I spent a lot of my thirty-first year on earth crying about my skin. Yes, you’re reading that right: thirty-one, not thirteen, seventeen, or even twenty, when skin woes are presumed to be more common. I was in the midst of the worst hormonal acne breakout of my life and all I wanted was to hide away forever.
My skin was pretty normal during high school and college, but once I graduated, my skin completely freaked out—and it didn’t stop for years. I figured out that a combination of birth control pills and spironolactone, a pill traditionally used to help treat high blood pressure, was the dream team for my hormonal acne. (And yes, I tried skipping dairy, drinking more water, cutting sugar…I did it all.) I stuck with this pairing for years until I started thinking seriously about starting a family. Obviously, the pill had to go, and spironolactone went with it, as it decreases testosterone levels and can be harmful to a male fetus.
The acne was back with a vengeance practically overnight. Big, pulsating cysts on my chin popped up alongside smaller, but no less painful, bumps. I had zits in places I’d never had zits before, and they refused to go away. I thought to myself, “Your body is just leveling out, and after a few months, things will balance themselves. Just be patient.” I could be patient! Spironolactone, for example, takes about three months to show noticeable results.
My acne at its very worst.
It didn’t work. The battle went on for months. I was ashamed at the face staring back at me in the mirror. I was a thirty-one-year-old woman with a corporate career. Why did I have the acne of a teenager? None of my friends or coworkers had acne.
I stripped my routine down to just a few essential products and stayed away from anything too harsh. I started taking vitamins, just in case. My dermatologist told me that if I was trying to get pregnant, there really wasn’t much we could do from a prescription standpoint. I had to complete an at-home video interview for a job I was applying for and the monster zit on my chin was so large and noticeable that I eventually just brought it up and talked about it. I figured either the company would think I was a weirdo and discard my application or appreciate my honesty. (Thankfully, they went with the latter and I got the job.)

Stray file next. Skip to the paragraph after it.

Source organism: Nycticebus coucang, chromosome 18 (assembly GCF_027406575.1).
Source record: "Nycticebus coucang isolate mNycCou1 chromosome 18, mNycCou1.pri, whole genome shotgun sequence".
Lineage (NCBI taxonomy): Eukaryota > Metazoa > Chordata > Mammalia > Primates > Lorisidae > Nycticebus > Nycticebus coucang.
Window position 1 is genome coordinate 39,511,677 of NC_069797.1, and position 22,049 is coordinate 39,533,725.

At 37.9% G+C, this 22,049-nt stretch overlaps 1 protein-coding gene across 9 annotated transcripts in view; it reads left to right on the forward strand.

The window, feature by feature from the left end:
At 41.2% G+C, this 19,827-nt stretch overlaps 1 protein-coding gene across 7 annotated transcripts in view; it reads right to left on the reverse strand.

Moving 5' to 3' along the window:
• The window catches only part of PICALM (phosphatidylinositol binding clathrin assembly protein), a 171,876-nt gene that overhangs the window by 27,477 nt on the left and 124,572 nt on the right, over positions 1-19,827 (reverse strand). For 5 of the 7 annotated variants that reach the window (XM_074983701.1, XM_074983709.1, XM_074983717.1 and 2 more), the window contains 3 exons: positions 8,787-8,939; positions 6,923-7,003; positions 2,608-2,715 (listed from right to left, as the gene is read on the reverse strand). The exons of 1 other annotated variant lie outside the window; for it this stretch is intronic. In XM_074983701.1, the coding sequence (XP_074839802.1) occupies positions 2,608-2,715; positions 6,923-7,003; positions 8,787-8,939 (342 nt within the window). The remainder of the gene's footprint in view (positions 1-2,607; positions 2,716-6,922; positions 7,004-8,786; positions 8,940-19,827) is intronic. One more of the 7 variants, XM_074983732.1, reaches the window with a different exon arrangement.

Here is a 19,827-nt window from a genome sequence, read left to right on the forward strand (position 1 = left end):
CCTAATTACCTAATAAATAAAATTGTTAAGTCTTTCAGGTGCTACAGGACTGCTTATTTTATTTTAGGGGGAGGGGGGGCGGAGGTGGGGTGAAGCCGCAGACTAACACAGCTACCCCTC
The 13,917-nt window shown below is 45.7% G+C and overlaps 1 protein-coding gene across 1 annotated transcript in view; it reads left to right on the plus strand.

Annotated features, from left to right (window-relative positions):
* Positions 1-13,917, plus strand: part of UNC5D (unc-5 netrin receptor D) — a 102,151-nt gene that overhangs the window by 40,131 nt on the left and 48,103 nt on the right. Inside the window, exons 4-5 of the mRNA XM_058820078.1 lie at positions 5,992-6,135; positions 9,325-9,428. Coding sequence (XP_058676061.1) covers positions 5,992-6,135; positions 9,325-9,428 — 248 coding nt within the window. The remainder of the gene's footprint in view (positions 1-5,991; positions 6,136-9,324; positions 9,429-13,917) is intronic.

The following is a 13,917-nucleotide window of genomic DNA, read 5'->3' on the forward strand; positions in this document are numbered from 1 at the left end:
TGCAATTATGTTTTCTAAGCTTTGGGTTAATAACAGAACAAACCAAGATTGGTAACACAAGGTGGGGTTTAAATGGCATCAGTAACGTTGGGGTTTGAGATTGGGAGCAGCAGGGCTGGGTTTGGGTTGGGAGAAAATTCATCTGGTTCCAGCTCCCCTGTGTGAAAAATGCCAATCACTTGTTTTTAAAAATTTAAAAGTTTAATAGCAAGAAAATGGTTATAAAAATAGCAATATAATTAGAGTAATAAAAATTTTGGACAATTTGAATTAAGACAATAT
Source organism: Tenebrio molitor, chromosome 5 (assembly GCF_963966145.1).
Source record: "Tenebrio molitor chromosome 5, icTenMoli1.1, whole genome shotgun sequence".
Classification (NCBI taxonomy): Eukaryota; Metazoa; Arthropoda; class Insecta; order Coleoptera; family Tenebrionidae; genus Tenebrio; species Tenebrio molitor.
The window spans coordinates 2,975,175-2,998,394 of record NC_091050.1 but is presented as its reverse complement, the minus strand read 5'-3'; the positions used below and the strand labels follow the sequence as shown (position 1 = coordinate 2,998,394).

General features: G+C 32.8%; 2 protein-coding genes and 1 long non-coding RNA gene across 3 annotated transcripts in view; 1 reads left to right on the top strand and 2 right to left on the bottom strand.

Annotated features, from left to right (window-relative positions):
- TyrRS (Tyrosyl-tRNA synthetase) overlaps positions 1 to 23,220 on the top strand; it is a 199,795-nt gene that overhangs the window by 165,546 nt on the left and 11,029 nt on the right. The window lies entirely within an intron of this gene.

The entire experience was lonely and isolating. I felt stupid for crying over something so trivial as my skin, but I often burst into tears after washing my face each night. I posted about my skin woes on Instagram and got a flood of over thirty DMs from people who were going through the same thing.
The entire experience was lonely and isolating. I felt stupid for crying over something so trivial as my skin, but I often burst into tears after washing my face each night. I posted about my skin woes on Instagram and got a flood of over thirty DMs from people who were going through the same thing. I even tried to make hormonal acne “cool” and started wearing flashy earrings to distract from my face. I refused to let anyone else take a photo of me because I wouldn’t have control over the filters used.
But I hit a wall, and after another night of tears over my skin, I shared a lengthy Instagram post and tagged celebrity esthetician Renée Rouleau as a last resort. Renée noticed and got in touch with me immediately, and after we chatted by phone about my skin woes, she came up with a treatment plan.
Glamour shots? Sure.
“My first reaction [to your skin] was, ‘We need to put the fire out,’” Renee told me in an email interview. “Your skin was extremely red and inflamed and since acne is skin disease of inflammation, trying to calm was my first approach. In my thirty years of being an esthetician, I have seen inflamed skin and further irritating with harsh and drying acne products (which is often the go-to approach for acne) isn’t the best way to go.”